Matter is made up of tiny chemical building blocks called elements. Although dozens of elements exist, each one is distinct due to the protons it contains. Sometimes, an element can exist in more than one stable form if it has more or less neutrons. When this occurs, the elements are called isotopes. The element carbon exists in two stable isotopes, carbon-12 (6 protons and 6 neutrons) and carbon-13 (6 protons and 7 neutrons). Because essential oils are organic compounds, they are composed primarily of carbon atoms and will have a certain ratio of carbon-12 to carbon-13 isotopes. This ratio varies based on location around the world.
HOWEVER, I am bombarded on all sides by YL folks (or doTerra folks, etc.) who emphatically state that I will be poisoning my body if I use anyone else’s oils TOPICALLY or INTERNALLY–even if these smaller companies claim high, organic, rigidly tested standards. I am no chemist or scientist and I am at the mercy of believing (or not believing) what all these essential oil companies tell me.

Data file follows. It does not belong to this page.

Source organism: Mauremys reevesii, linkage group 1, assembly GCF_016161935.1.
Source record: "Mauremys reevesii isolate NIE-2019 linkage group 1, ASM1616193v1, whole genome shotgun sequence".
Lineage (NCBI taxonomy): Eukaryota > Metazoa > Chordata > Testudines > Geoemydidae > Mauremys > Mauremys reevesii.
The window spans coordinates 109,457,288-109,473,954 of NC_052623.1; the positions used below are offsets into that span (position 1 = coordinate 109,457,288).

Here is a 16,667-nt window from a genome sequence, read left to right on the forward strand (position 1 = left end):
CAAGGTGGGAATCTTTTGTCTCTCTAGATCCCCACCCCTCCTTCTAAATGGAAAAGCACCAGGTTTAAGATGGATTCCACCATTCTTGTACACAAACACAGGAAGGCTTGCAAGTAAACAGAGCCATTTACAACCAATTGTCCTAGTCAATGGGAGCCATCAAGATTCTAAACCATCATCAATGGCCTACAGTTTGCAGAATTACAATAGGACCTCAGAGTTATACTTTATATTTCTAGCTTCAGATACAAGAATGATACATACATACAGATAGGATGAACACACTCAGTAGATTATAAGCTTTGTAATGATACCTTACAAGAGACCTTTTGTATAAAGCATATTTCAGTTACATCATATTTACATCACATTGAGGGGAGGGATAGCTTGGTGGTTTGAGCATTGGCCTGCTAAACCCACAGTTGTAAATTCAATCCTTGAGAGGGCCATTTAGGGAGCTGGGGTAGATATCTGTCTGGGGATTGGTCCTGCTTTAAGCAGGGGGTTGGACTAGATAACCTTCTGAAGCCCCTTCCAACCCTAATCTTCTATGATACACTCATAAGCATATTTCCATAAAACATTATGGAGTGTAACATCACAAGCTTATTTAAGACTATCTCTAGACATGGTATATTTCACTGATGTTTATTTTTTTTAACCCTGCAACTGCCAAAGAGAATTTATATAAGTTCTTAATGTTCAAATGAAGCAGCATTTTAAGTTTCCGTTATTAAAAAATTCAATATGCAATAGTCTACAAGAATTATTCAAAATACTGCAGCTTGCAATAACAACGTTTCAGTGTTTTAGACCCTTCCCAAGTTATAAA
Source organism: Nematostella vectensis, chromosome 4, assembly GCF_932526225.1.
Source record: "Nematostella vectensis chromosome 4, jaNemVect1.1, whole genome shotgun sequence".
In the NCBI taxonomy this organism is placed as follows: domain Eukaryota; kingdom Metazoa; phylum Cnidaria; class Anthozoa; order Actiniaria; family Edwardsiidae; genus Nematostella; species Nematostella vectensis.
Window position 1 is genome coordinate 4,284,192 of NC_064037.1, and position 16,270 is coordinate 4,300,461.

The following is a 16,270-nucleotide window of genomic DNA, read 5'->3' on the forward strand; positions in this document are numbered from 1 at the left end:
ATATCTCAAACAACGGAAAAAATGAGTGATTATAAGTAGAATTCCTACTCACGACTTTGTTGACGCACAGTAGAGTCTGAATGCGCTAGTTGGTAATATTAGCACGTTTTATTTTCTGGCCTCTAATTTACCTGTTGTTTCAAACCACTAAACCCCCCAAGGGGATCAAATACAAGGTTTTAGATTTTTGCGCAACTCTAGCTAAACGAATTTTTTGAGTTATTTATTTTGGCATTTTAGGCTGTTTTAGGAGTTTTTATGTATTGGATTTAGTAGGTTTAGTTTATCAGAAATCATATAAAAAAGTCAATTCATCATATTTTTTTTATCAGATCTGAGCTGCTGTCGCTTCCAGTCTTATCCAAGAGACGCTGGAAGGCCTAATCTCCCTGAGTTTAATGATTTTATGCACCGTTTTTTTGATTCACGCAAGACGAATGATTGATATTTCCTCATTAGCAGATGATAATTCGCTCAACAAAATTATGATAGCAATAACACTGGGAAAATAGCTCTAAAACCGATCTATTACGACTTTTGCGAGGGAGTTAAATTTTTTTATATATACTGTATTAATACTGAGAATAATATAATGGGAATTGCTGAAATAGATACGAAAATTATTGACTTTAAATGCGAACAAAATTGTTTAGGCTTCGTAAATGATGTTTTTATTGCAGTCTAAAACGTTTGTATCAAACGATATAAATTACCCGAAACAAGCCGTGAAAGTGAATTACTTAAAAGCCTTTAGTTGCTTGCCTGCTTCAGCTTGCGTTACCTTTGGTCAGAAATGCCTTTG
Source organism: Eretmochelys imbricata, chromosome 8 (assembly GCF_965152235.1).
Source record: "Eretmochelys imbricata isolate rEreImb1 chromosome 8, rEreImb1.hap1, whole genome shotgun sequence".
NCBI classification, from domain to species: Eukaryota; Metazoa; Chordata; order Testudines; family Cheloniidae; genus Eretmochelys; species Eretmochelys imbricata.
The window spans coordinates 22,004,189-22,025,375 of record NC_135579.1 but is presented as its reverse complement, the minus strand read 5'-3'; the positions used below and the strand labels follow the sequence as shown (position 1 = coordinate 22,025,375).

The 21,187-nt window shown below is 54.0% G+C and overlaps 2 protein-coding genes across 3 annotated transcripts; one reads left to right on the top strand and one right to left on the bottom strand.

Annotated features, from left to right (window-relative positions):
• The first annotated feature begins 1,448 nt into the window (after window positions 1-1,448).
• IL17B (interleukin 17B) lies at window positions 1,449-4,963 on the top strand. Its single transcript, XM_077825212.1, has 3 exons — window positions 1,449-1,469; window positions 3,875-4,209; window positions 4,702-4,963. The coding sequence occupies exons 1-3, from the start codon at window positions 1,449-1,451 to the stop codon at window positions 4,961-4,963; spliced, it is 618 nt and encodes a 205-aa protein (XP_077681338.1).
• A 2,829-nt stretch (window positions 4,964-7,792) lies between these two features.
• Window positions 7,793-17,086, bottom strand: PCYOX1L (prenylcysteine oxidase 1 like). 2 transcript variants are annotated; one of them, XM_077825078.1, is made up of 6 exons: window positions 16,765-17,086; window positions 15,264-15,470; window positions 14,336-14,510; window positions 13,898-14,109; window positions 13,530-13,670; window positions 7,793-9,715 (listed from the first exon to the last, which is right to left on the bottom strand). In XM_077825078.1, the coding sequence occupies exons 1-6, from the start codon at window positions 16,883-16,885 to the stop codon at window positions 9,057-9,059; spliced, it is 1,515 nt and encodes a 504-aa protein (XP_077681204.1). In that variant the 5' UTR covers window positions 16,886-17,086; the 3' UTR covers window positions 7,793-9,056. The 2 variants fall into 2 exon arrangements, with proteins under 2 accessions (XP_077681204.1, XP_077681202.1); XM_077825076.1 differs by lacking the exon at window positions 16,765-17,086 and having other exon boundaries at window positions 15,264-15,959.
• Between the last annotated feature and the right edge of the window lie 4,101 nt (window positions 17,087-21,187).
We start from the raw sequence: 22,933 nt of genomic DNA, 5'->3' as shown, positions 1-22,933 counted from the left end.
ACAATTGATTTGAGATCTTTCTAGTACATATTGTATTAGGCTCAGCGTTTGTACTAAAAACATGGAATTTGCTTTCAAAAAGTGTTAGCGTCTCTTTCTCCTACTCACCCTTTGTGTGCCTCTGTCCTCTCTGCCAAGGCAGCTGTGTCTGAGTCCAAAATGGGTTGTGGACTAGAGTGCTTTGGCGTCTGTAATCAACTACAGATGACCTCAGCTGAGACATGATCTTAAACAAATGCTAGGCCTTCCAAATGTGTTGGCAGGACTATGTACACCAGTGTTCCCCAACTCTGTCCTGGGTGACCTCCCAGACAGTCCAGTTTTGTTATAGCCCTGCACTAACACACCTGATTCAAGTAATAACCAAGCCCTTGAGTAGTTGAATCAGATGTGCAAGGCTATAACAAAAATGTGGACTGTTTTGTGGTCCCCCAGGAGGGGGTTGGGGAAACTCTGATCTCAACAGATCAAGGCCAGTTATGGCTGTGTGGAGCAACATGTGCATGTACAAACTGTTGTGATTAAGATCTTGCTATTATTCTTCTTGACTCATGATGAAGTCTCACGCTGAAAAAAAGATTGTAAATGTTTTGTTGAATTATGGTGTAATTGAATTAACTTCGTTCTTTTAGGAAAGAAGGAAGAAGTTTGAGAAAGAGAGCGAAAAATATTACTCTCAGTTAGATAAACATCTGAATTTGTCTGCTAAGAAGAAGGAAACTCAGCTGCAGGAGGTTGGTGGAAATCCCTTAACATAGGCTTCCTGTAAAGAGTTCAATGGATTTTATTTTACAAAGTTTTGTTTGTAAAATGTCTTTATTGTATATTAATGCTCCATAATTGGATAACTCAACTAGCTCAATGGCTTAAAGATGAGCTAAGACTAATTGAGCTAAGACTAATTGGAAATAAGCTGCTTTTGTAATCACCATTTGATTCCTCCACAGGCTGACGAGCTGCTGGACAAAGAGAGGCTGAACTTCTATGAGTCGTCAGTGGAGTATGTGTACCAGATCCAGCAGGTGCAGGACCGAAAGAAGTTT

People who are new to the world of essential oils typically find it easier to use oils medicinally, at least at first. The idea of using a particular essential oil because it supports the body to relieve a particular symptom is fairly straightforward and familiar to most people. The medicinal use of oils is familiar, comfortable and easy to understand because it fits into the same simplistic cause and effect model as does mainstream, Western medicine.
Essential oils may be applied on the skin (dermal application), inhaled, diffused or taken internally. Each of these methods have safety issues which need to be considered. The potential safety concerns with dermal application will be discussed below. With regard to inhalation, from a safety standpoint, inhalation presents a very low level of risk to most people. Even in a relatively small closed room, and assuming 100% evaporation, the concentration of any essential oil (or component thereof) is unlikely to reach a dangerous level, either from aromatherapy massage, or from essential oil vaporization.4
This post is a definite BOOKMARK for me…I love all the info. My favorite essential oil to put in my burner is sweet orange – it just makes me so HAPPY! I read your response above about YLEO. I received a package of them as a gift a few years ago from a friend. I love them and have them in my studio all the time, but honestly I would never pay those prices. MLM completely scares me off of them too…just sharing my agreement with you 🙂